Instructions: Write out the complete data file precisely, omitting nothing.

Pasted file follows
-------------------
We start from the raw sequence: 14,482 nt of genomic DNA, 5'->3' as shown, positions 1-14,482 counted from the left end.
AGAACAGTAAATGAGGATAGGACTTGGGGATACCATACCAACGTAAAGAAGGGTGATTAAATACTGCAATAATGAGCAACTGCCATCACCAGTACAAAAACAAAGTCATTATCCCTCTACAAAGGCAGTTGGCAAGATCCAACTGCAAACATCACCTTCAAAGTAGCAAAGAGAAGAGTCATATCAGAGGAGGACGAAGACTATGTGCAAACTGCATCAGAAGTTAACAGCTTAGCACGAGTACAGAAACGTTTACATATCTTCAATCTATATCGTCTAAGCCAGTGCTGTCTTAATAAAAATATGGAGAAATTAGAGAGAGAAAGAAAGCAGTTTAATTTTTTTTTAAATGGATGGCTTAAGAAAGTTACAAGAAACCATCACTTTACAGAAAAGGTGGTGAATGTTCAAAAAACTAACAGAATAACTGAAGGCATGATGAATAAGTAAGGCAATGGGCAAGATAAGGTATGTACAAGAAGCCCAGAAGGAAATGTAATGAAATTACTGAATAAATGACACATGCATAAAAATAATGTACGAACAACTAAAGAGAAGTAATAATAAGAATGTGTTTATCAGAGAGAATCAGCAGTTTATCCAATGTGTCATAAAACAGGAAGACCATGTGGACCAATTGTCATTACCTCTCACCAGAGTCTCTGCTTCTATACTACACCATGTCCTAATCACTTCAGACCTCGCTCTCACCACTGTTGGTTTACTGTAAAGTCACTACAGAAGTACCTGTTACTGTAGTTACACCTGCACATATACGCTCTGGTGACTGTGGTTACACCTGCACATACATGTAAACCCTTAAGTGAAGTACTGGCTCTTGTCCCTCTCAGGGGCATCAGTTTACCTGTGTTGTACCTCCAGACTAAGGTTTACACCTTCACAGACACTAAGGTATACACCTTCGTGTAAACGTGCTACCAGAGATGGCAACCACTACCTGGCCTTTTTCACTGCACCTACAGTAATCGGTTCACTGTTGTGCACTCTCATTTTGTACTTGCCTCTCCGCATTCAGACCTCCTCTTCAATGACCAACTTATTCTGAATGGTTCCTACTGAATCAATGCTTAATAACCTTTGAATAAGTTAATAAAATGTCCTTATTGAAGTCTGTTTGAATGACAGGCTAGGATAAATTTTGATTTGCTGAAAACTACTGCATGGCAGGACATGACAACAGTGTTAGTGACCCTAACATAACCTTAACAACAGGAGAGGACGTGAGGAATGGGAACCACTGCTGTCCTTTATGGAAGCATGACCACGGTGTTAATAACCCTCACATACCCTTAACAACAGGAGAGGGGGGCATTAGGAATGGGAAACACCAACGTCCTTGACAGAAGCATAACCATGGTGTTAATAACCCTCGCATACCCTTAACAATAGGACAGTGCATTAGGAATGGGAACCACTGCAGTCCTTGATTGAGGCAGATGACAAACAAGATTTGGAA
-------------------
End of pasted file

We start from the raw sequence: 14,482 nt of genomic DNA, 5'->3' as shown, positions 1-14,482 counted from the left end.
AGAACAGTAAATGAGGATAGGACTTGGGGATACCATACCAACGTAAAGAAGGGTGATTAAATACTGCAATAATGAGCAACTGCCATCACCAGTACAAAAACAAAGTCATTATCCCTCTACAAAGGCAGTTGGCAAGATCCAACTGCAAACATCACCTTCAAAGTAGCAAAGAGAAGAGTCATATCAGAGGAGGACGAAGACTATGTGCAAACTGCATCAGAAGTTAACAGCTTAGCACGAGTACAGAAACGTTTACATATCTTCAATCTATATCGTCTAAGCCAGTGCTGTCTTAATAAAAATATGGAGAAATTAGAGAGAGAAAGAAAGCAGTTTAATTTTTTTTTAAATGGATGGCTTAAGAAAGTTACAAGAAACCATCACTTTACAGAAAAGGTGGTGAATGTTCAAAAAACTAACAGAATAACTGAAGGCATGATGAATAAGTAAGGCAATGGGCAAGATAAGGTATGTACAAGAAGCCCAGAAGGAAATGTAATGAAATTACTGAATAAATGACACATGCATAAAAATAATGTACGAACAACTAAAGAGAAGTAATAATAAGAATGTGTTTATCAGAGAGAATCAGCAGTTTATCCAATGTGTCATAAAACAGGAAGACCATGTGGACCAATTGTCATTACCTCTCACCAGAGTCTCTGCTTCTATACTACACCATGTCCTAATCACTTCAGACCTCGCTCTCACCACTGTTGGTTTACTGTAAAGTCACTACAGAAGTACCTGTTACTGTAGTTACACCTGCACATATACGCTCTGGTGACTGTGGTTACACCTGCACATACATGTAAACCCTTAAGTGAAGTACTGGCTCTTGTCCCTCTCAGGGGCATCAGTTTACCTGTGTTGTACCTCCAGACTAAGGTTTACACCTTCACAGACACTAAGGTATACACCTTCGTGTAAACGTGCTACCAGAGATGGCAACCACTACCTGGCCTTTTTCACTGCACCTACAGTAATCGGTTCACTGTTGTGCACTCTCATTTTGTACTTGCCTCTCCGCATTCAGACCTCCTCTTCAATGACCAACTTATTCTGAATGGTTCCTACTGAATCAATGCTTAATAACCTTTGAATAAGTTAATAAAATGTCCTTATTGAAGTCTGTTTGAATGACAGGCTAGGATAAATTTTGATTTGCTGAAAACTACTGCATGGCAGGACATGACAACAGTGTTAGTGACCCTAACATAACCTTAACAACAGGAGAGGACGTGAGGAATGGGAACCACTGCTGTCCTTTATGGAAGCATGACCACGGTGTTAATAACCCTCACATACCCTTAACAACAGGAGAGGGGGGCATTAGGAATGGGAAACACCAACGTCCTTGACAGAAGCATAACCATGGTGTTAATAACCCTCGCATACCCTTAACAATAGGACAGTGCATTAGGAATGGGAACCACTGCAGTCCTTGATTGAGGCAGATGACAAACAAGATTTGGAA